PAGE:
Flower bud fatalities 100% - Stonefruit - Z 5b


Where can I find a daily record of temps for the area.

I relied on my next door neighbor and we spoke pretty much every day.

Each time he told me of a warm day, my question was " what did it do overnight?" wrongly figuring that as long as it went back down at night( much longer nights than days), the swift daytime spike did not matter.


Go to weather.com, they have observed high and low for past months.

or wunderground- it gives me data for my small town from a spot just 3 miles form me

Are you looking for recent data or past data or both? There are a few different spots to look…Weather underground is a good place to start…you can usually find something near where you live. I haven’t used it in awhile, but there is a site that has historic temp data, but its a little annoying to search. I have downloaded local data going back nearly a 100 years off that site…kind of neat to look at some of those really hot/cold stretches.


Thanx guys


Zone 5b here as well, (60070)
My Sungold apricot is normally a fine producer, but we were threatened with several frosts and I sprayed KDL which worked for me last year (good for about 7 deg protection - Bob Purvis) Well it hit 22 degrees several times and low and behold we have perhaps 10% flowers, and probably no fruit set. Peaches, five trees, all had flowers but TBD on fruit set. Apples and Pears and cherries flowering now.

How does he know this- did he do a controlled study? If it was true I don’t think commercial growers would be spending thousands of dollars on the proven forms of frost protection. 7 degrees is a lot and news gets around.

One apple grower near me built bonfires between his trees and paid for helicopters to fly over his orchard all night during the late March temp nose dive. All that was needed there was a couple of degrees of protection.

Here’s a recent email I got from Bob regrading this…

"Hi Rob,

The spray I told you about is KDL, short for potassium (K) dextrose-lactose. You should order it directly from Agro-K Corp. in Minneapolis. Their toll-free number is 1-800-328-2418, and they are one hour ahead of the Mountain time zone. You can tell them that I recommended you to them. The cost of a one-gallon jug should still be $22 although you will have to pay for shipping as well. The rate I use is 3 oz KDL + 3 oz. household vinegar/gallon of water. You should only spray the tank mix lightly on your apricot trees; do not spray them to runoff as you might with other products. As I mentioned, at full bloom this should give you protection for 7-10 days if the weather is mild or 10-14 days if the temperatures are cool (daytime highs under 50F). Based on my experience here, the rate I quoted above should give 7-8 Fahrenheit degrees of protection at full bloom, or 3-4 Fahrenheit degrees of protection when the fruitlets are in the shuck. Once the fruitlets emerge from the shucks, under-tree sprinkling is the only thing that will protect them.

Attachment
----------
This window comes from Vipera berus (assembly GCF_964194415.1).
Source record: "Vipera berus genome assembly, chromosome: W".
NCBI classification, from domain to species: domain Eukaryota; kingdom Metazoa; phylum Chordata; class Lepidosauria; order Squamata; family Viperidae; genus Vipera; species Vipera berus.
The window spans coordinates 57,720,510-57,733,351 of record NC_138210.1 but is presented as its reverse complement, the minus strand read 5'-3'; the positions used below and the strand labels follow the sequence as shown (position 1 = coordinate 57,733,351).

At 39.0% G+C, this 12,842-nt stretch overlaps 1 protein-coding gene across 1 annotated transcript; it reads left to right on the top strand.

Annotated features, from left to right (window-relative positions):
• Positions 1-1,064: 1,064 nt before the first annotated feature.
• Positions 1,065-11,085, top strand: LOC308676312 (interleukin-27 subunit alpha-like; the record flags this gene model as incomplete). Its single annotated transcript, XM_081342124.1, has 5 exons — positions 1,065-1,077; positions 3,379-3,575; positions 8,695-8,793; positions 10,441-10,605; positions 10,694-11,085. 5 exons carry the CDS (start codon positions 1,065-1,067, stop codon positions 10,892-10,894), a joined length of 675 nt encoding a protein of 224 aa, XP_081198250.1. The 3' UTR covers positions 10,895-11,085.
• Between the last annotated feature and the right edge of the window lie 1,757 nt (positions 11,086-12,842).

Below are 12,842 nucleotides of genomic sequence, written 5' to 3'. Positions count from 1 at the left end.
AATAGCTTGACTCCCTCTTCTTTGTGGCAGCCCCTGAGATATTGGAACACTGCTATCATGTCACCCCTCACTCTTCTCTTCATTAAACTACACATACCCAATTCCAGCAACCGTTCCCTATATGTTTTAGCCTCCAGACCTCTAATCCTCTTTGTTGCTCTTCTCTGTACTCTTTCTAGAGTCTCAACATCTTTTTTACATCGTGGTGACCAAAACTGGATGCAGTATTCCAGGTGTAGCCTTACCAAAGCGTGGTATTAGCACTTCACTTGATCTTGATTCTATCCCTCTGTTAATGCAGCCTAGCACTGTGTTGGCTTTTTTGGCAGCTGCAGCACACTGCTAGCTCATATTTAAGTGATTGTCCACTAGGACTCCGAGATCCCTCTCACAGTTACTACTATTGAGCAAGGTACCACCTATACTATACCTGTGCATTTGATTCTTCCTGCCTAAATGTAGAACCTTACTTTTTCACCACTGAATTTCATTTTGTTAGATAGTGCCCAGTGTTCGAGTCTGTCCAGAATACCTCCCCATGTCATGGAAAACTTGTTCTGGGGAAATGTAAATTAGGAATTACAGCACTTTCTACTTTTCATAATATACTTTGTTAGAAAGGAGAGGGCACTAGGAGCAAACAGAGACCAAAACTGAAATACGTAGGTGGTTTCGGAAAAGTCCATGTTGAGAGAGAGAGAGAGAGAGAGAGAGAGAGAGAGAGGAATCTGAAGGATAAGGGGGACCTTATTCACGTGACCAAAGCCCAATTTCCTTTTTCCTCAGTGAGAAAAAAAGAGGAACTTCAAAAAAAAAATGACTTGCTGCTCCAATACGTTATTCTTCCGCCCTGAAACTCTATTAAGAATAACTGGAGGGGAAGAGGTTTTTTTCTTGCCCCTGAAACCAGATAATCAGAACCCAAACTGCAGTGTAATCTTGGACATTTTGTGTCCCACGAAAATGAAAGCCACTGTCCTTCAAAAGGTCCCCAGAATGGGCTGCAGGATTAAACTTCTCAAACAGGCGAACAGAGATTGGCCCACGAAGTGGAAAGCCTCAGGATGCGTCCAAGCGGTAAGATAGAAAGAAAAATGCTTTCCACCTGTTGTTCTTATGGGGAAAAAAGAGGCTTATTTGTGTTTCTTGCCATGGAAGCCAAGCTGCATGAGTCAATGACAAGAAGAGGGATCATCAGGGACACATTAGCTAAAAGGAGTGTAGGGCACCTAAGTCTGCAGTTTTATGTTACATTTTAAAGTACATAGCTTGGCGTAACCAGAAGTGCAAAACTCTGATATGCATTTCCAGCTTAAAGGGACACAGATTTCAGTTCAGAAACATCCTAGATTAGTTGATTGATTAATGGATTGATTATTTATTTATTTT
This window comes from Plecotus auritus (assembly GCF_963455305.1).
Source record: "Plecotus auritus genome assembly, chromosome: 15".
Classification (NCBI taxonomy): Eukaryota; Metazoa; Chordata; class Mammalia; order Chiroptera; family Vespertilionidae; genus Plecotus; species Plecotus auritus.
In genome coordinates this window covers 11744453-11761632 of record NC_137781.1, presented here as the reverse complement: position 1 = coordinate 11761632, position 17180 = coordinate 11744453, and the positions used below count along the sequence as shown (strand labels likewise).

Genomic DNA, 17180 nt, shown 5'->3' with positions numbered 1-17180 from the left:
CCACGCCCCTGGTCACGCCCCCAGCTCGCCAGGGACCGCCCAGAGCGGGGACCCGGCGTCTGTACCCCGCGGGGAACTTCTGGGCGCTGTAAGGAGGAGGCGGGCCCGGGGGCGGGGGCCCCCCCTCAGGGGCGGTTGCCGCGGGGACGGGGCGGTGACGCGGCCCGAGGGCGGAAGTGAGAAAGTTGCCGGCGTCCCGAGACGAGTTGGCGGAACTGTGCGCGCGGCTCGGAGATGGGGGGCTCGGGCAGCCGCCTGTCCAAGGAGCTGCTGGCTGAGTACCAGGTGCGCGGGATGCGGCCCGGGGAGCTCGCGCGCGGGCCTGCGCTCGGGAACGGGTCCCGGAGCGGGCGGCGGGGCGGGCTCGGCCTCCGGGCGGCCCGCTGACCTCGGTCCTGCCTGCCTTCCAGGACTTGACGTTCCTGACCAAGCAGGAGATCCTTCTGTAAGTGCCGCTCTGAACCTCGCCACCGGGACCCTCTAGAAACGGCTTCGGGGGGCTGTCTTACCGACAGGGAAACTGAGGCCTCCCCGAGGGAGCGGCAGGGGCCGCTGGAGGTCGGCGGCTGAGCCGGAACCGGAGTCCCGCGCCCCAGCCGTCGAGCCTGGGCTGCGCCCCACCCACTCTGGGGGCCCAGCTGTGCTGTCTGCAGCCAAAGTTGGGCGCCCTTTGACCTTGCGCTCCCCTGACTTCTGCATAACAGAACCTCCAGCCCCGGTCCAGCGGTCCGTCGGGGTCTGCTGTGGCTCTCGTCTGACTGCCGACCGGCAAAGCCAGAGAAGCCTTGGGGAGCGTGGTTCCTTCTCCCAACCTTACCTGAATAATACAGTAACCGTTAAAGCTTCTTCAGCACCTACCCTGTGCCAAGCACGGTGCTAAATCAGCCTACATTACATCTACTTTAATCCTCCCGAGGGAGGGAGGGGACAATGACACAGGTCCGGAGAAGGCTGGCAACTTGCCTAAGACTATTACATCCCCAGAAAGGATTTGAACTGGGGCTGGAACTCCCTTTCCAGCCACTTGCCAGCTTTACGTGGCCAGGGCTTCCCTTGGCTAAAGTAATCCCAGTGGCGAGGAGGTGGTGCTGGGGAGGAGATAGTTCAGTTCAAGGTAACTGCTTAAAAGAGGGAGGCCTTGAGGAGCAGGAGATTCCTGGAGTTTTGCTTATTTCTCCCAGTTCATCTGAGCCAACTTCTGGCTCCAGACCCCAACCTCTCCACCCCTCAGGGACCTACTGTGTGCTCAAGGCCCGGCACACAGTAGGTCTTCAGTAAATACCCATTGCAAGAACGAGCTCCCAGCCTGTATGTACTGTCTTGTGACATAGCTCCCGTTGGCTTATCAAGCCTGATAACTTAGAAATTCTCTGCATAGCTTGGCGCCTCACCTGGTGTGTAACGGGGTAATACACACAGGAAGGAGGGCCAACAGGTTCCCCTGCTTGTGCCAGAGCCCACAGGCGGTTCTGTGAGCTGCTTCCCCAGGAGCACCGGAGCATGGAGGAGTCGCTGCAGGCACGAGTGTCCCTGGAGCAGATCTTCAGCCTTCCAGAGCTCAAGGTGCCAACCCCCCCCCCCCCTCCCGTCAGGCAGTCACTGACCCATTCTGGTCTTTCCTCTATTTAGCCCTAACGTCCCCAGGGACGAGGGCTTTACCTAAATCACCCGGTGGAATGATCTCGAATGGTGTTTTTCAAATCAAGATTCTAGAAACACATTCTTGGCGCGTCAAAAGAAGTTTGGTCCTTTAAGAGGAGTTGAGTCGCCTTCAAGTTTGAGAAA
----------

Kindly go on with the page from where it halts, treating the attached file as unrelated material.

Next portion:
At red calyx stage (which is before the “popcorn” stage), the 10% and 90% mortality temperatures for 1/2 hour are 22F and 9F respectively; at full bloom, 27F and 22F respectively; in the shuck, 28 and 24F respectively; and once the fruitlets are out in the open, 28F and 25F. This is based on research at Washington State University back in the 1980s with commercial apricot cultivars. My experience in Selah and here shows that Puget Gold, Tomcot, Jerseycot, and the Harrow apricots except Harcot are above average in their frost tolerance relative to commercial cultivars such as Goldrich, Rival, Perfection, and maybe Robada.

I do not think it would be a good idea for you to have more than one of the cold-hardy apricots (Westcot, Morden 604, and Debbie’s Gold) as a pollenizer for Apache. A better focus for your selection of apricots would be those that are slow to respond to accumulation of heat units during the winter and early spring. Those specifically are Zard, Hoyt Montrose, Corbett, Alfred, Sugar Pearls, Montrose, and Jimmy Thomas (the apricot whose mother tree is 1 mile west of here). Their being later-blooming apricots will help somewhat in getting them through frosts. There is a good match between bloom time of Sugar Pearls and that of Harlayne and Jerseycot. Orange Red is average in its bloom time and response to fluctuating winter temperatures.

Be advised that Goldrich, Rival, Perfection, Apache, Orange Red, Harlayne, and Sugar Pearls require cross-pollination. Tomcot and Robada are partially self-fruitful. All the other apricots on my list are alluded to above are self-fruitful."